Someone asked on a mailing list how to redirect output from a running process. They had a program which had been running for a long period of time without having stdout redirected to a file. They wanted to logout (to move the laptop that was used for the ssh session) but not kill the process (or lose output).
Most responses were of the form “you should have used screen or nohup” which is all very well if you had planned to logout and leave it running (or even planned to have it run for a long time).
Fortunately it is quite possible to redirect output of a running process. I will use cat as a trivial example but the same technique will work for most programs that do simple IO (of course programs that do terminal IO may be more tricky – but you could always redirect from the tty device of a ssh session to the tty device of a screen session).
Firstly I run the command “cat > foo1” in one session and test that data from stdin is copied to the file. Then in another session I redirect the output:
Firstly find the PID of the process:
$ ps aux|grep cat
rjc 6760 0.0 0.0 1580 376 pts/5 S+ 15:31 0:00 cat
Now check the file handles it has open:
$ ls -l /proc/6760/fd
lrwx—— 1 rjc rjc 64 Feb 27 15:32 0 -> /dev/pts/5
l-wx—— 1 rjc rjc 64 Feb 27 15:32 1 -> /tmp/foo1
lrwx—— 1 rjc rjc 64 Feb 27 15:32 2 -> /dev/pts/5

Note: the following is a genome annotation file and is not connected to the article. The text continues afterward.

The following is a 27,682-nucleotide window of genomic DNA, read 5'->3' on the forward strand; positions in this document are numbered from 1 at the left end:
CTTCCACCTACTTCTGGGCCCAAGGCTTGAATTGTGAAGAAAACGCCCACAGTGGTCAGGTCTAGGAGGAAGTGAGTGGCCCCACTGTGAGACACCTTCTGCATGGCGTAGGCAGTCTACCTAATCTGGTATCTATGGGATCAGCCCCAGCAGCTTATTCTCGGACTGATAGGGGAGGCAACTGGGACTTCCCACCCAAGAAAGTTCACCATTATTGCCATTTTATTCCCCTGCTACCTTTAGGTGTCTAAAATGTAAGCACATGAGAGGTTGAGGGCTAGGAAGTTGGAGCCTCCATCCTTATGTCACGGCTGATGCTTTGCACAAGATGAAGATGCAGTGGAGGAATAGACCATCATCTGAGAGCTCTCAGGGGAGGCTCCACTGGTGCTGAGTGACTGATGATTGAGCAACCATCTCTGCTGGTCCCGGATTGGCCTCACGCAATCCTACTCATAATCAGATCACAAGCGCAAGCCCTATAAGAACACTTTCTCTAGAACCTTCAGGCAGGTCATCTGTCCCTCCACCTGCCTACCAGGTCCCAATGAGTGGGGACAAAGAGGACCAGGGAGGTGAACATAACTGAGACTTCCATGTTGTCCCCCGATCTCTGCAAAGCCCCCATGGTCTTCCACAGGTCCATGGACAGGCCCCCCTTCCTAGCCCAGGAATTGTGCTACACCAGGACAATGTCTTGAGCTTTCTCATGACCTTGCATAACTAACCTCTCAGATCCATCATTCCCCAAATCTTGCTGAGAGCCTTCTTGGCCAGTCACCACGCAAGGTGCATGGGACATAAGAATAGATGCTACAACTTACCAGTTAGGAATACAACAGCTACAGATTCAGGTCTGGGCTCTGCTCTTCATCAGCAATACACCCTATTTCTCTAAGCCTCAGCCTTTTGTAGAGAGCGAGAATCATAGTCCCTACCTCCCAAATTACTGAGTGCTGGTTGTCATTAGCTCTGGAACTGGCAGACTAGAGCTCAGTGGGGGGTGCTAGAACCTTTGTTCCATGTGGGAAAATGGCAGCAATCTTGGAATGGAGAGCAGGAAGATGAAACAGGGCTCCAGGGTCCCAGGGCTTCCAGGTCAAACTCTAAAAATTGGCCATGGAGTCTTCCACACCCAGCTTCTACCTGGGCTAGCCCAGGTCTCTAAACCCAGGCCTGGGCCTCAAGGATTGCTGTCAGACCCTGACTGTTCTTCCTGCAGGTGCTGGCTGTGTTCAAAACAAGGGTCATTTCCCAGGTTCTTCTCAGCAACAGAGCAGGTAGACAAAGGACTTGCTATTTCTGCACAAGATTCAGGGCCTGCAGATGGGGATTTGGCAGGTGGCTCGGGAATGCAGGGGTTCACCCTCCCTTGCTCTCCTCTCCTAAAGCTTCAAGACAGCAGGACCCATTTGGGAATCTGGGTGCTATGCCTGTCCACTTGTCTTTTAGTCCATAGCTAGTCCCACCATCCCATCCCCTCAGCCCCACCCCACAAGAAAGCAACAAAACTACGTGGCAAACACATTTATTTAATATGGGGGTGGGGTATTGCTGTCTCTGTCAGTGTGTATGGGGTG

Now run GDB:
$ gdb -p 6760 /bin/cat
GNU gdb 6.4.90-debian
Copyright (C) 2006 Free Software Foundation, Inc
[lots more license stuff snipped]
Attaching to program: /bin/cat, process 6760
[snip other stuff that’s not interesting now]
(gdb) p close(1)
$1 = 0
(gdb) p creat(“/tmp/foo3″, 0600)
$2 = 1
The program is running. Quit anyway (and detach it)? (y or n) y
Detaching from program: /bin/cat, process 6760
The “p” command in GDB will print the value of an expression, an expression can be a function to call, it can be a system call… So I execute a close() system call and pass file handle 1, then I execute a creat() system call to open a new file. The result of the creat() was 1 which means that it replaced the previous file handle. If I wanted to use the same file for stdout and stderr or if I wanted to replace a file handle with some other number then I would need to call the dup2() system call to achieve that result.
For this example I chose to use creat() instead of open() because there are fewer parameter. The C macros for the flags are not usable from GDB (it doesn’t use C headers) so I would have to read header files to discover this – it’s not that hard to do so but would take more time. Note that 0600 is the octal permission for the owner having read/write access and the group and others having no access. It would also work to use 0 for that parameter and run chmod on the file later on.
After that I verify the result:
ls -l /proc/6760/fd/
lrwx—— 1 rjc rjc 64 2008-02-27 15:32 0 -> /dev/pts/5
l-wx—— 1 rjc rjc 64 2008-02-27 15:32 1 -> /tmp/foo3 <====
lrwx—— 1 rjc rjc 64 2008-02-27 15:32 2 -> /dev/pts/5
Typing more data in to cat results in the file /tmp/foo3 being appended to.
Update: If you want to close the original session you need to close all file handles for it, open a new device that can be the controlling tty, and then call setsid().